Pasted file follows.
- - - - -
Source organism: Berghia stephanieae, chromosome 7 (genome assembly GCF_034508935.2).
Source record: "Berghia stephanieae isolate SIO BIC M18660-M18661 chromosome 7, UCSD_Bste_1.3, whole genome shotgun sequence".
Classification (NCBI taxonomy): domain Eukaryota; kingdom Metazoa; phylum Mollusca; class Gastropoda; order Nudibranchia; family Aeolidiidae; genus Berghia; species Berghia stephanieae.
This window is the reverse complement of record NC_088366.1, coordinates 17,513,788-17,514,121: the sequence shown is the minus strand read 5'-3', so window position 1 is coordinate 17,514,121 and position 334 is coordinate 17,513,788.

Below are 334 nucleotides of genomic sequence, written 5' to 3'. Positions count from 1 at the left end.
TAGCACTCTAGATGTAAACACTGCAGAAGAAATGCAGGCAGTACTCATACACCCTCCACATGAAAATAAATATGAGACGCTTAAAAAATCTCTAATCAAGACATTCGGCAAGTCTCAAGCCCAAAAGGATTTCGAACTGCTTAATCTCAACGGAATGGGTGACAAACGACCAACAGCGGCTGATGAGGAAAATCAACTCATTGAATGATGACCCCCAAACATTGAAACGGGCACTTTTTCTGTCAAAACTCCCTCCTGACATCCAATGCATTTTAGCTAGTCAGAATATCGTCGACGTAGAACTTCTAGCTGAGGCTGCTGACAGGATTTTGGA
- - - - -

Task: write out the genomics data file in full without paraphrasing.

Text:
Source organism: Berghia stephanieae, chromosome 7 (genome assembly GCF_034508935.2).
Source record: "Berghia stephanieae isolate SIO BIC M18660-M18661 chromosome 7, UCSD_Bste_1.3, whole genome shotgun sequence".
Classification (NCBI taxonomy): domain Eukaryota; kingdom Metazoa; phylum Mollusca; class Gastropoda; order Nudibranchia; family Aeolidiidae; genus Berghia; species Berghia stephanieae.
This window is the reverse complement of record NC_088366.1, coordinates 17,513,788-17,514,121: the sequence shown is the minus strand read 5'-3', so window position 1 is coordinate 17,514,121 and position 334 is coordinate 17,513,788.

Below are 334 nucleotides of genomic sequence, written 5' to 3'. Positions count from 1 at the left end.
TAGCACTCTAGATGTAAACACTGCAGAAGAAATGCAGGCAGTACTCATACACCCTCCACATGAAAATAAATATGAGACGCTTAAAAAATCTCTAATCAAGACATTCGGCAAGTCTCAAGCCCAAAAGGATTTCGAACTGCTTAATCTCAACGGAATGGGTGACAAACGACCAACAGCGGCTGATGAGGAAAATCAACTCATTGAATGATGACCCCCAAACATTGAAACGGGCACTTTTTCTGTCAAAACTCCCTCCTGACATCCAATGCATTTTAGCTAGTCAGAATATCGTCGACGTAGAACTTCTAGCTGAGGCTGCTGACAGGATTTTGGA